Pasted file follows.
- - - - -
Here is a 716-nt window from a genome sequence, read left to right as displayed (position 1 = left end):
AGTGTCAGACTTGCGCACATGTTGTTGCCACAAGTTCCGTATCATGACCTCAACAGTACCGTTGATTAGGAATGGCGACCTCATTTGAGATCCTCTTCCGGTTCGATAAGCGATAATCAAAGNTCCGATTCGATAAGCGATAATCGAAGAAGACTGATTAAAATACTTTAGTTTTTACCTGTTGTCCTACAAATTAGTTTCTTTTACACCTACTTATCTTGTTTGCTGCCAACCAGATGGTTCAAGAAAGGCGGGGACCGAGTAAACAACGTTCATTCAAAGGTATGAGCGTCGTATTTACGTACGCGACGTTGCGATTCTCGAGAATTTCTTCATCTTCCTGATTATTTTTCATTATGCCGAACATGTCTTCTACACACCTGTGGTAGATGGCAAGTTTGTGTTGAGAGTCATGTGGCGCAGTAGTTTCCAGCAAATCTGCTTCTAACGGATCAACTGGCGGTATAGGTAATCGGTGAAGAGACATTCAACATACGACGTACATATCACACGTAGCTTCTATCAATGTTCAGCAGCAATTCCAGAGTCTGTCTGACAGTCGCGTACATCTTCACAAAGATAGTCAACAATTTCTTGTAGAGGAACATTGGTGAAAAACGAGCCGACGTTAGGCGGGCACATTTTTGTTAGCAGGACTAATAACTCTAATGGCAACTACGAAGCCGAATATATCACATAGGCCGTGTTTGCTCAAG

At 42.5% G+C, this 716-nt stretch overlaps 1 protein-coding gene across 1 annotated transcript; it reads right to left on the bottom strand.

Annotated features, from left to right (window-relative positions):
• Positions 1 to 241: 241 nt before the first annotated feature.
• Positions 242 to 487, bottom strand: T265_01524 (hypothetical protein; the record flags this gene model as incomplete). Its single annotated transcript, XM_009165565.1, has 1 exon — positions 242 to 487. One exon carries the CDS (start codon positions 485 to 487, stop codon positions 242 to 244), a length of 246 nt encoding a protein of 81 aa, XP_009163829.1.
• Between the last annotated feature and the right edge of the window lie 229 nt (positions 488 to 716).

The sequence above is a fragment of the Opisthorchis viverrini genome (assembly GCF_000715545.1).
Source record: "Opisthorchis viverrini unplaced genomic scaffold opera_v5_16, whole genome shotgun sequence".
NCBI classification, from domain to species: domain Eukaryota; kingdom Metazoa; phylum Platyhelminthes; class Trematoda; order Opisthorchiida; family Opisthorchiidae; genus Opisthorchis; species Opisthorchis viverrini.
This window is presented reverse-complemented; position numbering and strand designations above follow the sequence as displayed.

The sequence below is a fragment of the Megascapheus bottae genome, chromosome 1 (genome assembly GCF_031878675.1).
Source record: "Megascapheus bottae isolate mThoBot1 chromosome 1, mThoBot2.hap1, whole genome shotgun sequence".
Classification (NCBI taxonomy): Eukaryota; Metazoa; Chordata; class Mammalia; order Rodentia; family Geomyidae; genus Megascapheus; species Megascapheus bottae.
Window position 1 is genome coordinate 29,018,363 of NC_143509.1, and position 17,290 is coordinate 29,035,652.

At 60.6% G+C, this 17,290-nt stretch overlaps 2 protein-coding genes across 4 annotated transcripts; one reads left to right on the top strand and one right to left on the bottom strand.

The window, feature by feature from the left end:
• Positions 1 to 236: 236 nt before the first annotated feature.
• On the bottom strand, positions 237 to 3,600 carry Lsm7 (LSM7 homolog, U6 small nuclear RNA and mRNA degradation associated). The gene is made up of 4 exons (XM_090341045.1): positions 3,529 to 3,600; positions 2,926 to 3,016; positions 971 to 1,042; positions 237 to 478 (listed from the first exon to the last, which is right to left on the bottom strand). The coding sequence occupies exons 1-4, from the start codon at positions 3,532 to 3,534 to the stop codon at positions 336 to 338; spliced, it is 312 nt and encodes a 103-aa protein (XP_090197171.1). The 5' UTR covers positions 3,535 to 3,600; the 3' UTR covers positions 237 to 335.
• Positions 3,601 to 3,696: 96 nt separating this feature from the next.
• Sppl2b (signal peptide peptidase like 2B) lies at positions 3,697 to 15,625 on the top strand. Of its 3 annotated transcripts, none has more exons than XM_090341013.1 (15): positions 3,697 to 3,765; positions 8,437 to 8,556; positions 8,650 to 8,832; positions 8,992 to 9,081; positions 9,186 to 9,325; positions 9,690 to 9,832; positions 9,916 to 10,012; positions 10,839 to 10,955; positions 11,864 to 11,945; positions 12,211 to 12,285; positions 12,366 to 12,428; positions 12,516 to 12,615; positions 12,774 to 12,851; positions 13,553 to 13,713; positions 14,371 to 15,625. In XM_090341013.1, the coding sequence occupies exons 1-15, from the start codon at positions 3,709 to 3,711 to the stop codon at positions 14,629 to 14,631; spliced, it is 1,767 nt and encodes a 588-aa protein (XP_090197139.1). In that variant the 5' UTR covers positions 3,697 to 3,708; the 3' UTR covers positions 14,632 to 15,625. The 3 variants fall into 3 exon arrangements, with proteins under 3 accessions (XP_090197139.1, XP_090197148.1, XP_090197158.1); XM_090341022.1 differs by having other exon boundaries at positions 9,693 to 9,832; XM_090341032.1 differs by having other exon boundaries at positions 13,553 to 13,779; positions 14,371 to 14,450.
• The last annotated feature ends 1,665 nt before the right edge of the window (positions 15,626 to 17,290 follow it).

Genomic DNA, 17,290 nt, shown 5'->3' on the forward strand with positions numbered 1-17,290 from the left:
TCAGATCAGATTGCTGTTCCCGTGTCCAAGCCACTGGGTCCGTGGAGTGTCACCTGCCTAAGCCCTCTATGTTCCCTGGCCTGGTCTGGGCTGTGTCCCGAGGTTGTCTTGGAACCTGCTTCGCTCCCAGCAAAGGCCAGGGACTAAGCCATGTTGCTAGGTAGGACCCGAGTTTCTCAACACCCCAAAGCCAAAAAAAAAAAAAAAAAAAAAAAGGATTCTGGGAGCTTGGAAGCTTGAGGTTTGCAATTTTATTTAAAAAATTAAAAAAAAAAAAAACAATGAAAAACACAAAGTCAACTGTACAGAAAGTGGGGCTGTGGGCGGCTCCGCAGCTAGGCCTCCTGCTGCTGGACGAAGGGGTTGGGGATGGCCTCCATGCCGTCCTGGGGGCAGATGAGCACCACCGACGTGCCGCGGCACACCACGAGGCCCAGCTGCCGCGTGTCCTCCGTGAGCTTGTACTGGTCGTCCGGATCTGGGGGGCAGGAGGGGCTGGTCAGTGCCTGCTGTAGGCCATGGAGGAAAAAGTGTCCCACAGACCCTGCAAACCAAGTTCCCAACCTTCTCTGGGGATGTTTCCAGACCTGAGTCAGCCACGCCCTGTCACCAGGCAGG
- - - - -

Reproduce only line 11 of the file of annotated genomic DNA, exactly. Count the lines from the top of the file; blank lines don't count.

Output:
This window is presented reverse-complemented; position numbering and strand designations above follow the sequence as displayed.